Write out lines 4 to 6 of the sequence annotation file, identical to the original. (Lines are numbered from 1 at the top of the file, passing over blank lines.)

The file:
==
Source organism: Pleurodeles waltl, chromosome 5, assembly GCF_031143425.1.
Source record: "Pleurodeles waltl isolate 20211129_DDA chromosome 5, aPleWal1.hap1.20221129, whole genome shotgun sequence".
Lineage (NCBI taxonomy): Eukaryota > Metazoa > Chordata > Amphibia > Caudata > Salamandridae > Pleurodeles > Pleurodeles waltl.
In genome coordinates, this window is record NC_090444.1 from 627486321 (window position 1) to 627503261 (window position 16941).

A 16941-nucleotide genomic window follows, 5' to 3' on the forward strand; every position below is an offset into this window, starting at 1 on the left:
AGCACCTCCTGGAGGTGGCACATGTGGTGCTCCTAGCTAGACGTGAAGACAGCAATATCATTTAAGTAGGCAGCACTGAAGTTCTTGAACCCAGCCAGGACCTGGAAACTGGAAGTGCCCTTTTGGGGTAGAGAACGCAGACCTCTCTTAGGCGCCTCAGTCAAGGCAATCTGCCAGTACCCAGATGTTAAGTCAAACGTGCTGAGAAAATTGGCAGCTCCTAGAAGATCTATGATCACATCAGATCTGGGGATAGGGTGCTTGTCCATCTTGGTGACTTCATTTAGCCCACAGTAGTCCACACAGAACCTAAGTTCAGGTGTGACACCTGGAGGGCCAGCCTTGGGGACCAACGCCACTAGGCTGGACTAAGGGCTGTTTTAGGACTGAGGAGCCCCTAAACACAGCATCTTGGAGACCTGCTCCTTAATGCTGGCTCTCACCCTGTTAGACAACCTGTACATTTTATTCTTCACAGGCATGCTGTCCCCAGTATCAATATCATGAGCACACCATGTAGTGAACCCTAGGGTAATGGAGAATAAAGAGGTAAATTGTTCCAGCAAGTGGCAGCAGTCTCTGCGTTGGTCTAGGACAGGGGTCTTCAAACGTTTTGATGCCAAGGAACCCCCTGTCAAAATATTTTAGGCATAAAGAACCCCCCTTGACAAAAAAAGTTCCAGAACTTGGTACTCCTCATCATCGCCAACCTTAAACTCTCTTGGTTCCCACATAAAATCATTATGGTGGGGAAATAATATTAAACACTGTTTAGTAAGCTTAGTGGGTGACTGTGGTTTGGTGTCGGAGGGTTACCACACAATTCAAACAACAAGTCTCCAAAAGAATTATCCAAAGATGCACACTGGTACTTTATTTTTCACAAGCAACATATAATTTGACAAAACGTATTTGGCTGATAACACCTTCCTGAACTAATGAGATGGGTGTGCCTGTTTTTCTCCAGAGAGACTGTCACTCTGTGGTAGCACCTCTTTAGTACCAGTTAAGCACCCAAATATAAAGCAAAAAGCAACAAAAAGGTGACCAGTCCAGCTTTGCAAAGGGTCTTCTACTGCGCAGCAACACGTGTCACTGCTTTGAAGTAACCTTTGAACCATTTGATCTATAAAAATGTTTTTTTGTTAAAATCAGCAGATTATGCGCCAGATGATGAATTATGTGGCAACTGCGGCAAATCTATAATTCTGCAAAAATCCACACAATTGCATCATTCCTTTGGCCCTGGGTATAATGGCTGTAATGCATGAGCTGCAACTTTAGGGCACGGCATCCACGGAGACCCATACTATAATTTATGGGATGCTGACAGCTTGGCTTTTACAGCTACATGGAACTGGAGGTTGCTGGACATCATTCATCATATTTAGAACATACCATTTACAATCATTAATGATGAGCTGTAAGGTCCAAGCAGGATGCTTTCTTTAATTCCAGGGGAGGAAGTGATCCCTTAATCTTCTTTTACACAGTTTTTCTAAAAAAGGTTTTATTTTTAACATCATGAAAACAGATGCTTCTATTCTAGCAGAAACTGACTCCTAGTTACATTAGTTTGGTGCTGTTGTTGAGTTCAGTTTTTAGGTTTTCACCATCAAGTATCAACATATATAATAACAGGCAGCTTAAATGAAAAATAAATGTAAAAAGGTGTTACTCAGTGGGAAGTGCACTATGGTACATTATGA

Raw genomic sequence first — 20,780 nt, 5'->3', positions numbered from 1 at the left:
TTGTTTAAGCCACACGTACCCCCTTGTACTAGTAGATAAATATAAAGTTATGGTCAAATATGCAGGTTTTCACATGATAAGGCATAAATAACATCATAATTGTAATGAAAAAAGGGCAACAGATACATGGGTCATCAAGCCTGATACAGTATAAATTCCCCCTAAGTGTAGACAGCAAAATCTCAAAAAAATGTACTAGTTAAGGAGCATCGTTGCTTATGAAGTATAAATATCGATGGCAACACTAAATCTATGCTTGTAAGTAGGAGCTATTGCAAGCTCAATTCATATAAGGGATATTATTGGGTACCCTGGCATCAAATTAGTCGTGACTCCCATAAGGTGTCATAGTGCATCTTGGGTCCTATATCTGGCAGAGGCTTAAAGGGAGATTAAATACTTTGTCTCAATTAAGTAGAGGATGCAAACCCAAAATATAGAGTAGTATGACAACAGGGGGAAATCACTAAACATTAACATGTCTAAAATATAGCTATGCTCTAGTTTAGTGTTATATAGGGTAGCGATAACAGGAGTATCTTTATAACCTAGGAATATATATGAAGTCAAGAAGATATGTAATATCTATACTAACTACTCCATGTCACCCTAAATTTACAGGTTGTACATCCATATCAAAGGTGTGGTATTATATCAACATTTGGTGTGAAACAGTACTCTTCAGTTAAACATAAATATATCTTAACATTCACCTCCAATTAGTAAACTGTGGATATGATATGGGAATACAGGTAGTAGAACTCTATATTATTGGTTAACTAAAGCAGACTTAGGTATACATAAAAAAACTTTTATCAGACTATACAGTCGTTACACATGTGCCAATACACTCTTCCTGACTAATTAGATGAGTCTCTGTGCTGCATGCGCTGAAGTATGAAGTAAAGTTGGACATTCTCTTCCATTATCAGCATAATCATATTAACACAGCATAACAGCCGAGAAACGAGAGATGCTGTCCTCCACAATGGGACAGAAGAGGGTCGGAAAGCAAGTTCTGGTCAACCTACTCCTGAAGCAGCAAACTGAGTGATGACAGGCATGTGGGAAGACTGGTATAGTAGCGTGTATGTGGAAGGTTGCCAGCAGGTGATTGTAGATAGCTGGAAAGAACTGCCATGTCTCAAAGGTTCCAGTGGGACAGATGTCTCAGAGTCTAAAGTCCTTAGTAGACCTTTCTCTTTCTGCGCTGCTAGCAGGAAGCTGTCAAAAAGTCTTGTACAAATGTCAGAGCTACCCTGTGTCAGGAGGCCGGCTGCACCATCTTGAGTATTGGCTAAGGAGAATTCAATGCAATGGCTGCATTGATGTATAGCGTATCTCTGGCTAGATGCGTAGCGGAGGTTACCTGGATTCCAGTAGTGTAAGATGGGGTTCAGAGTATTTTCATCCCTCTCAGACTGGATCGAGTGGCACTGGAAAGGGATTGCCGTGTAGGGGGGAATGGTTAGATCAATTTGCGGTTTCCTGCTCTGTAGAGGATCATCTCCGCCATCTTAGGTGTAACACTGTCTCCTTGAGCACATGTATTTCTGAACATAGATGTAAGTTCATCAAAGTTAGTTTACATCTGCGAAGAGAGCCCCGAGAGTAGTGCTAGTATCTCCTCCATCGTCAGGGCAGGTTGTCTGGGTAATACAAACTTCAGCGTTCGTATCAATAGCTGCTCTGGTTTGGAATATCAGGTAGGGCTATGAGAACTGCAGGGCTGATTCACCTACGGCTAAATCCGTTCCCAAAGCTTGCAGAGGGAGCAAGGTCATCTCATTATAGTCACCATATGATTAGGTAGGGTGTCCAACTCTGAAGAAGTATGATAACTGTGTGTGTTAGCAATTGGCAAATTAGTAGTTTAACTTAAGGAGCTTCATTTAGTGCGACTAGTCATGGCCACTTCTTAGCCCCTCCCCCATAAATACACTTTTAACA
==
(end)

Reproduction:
In genome coordinates, this window is record NC_090444.1 from 627486321 (window position 1) to 627503261 (window position 16941).

A 16941-nucleotide genomic window follows, 5' to 3' on the forward strand; every position below is an offset into this window, starting at 1 on the left:
AGCACCTCCTGGAGGTGGCACATGTGGTGCTCCTAGCTAGACGTGAAGACAGCAATATCATTTAAGTAGGCAGCACTGAAGTTCTTGAACCCAGCCAGGACCTGGAAACTGGAAGTGCCCTTTTGGGGTAGAGAACGCAGACCTCTCTTAGGCGCCTCAGTCAAGGCAATCTGCCAGTACCCAGATGTTAAGTCAAACGTGCTGAGAAAATTGGCAGCTCCTAGAAGATCTATGATCACATCAGATCTGGGGATAGGGTGCTTGTCCATCTTGGTGACTTCATTTAGCCCACAGTAGTCCACACAGAACCTAAGTTCAGGTGTGACACCTGGAGGGCCAGCCTTGGGGACCAACGCCACTAGGCTGGACTAAGGGCTGTTTTAGGACTGAGGAGCCCCTAAACACAGCATCTTGGAGACCTGCTCCTTAATGCTGGCTCTCACCCTGTTAGACAACCTGTACATTTTATTCTTCACAGGCATGCTGTCCCCAGTATCAATATCATGAGCACACCATGTAGTGAACCCTAGGGTAATGGAGAATAAAGAGGTAAATTGTTCCAGCAAGTGGCAGCAGTCTCTGCGTTGGTCTAGGACAGGGGTCTTCAAACGTTTTGATGCCAAGGAACCCCCTGTCAAAATATTTTAGGCATAAAGAACCCCCCTTGACAAAAAAAGTTCCAGAACTTGGTACTCCTCATCATCGCCAACCTTAAACTCTCTTGGTTCCCACATAAAATCATTATGGTGGGGAAATAATATTAAACACTGTTTAGTAAGCTTAGTGGGTGACTGTGGTTTGGTGTCGGAGGGTTACCACACAATTCAAACAACAAGTCTCCAAAAGAATTATCCAAAGATGCACACTGGTACTTTATTTTTCACAAGCAACATATAATTTGACAAAACGTATTTGGCTGATAACACCTTCCTGAACTAATGAGATGGGTGTGCCTGTTTTTCTCCAGAGAGACTGTCACTCTGTGGTAGCACCTCTTTAGTACCAGTTAAGCACCCAAATATAAAGCAAAAAGCAACAAAAAGGTGACCAGTCCAGCTTTGCAAAGGGTCTTCTACTGCGCAGCAACACGTGTCACTGCTTTGAAGTAACCTTTGAACCATTTGATCTATAAAAATGTTTTTTTGTTAAAATCAGCAGATTATGCGCCAGATGATGAATTATGTGGCAACTGCGGCAAATCTATAATTCTGCAAAAATCCACACAATTGCATCATTCCTTTGGCCCTGGGTATAATGGCTGTAATGCATGAGCTGCAACTTTAGGGCACGGCATCCACGGAGACCCATACTATAATTTATGGGATGCTGACAGCTTGGCTTTTACAGCTACATGGAACTGGAGGTTGCTGGACATCATTCATCATATTTAGAACATACCATTTACAATCATTAATGATGAGCTGTAAGGTCCAAGCAGGATGCTTTCTTTAATTCCAGGGGAGGAAGTGATCCCTTAATCTTCTTTTACACAGTTTTTCTAAAAAAGGTTTTATTTTTAACATCATGAAAACAGATGCTTCTATTCTAGCAGAAACTGACTCCTAGTTACATTAGTTTGGTGCTGTTGTTGAGTTCAGTTTTTAGGTTTTCACCATCAAGTATCAACATATATAATAACAGGCAGCTTAAATGAAAAATAAATGTAAAAAGGTGTTACTCAGTGGGAAGTGCACTATGGTACATTATGA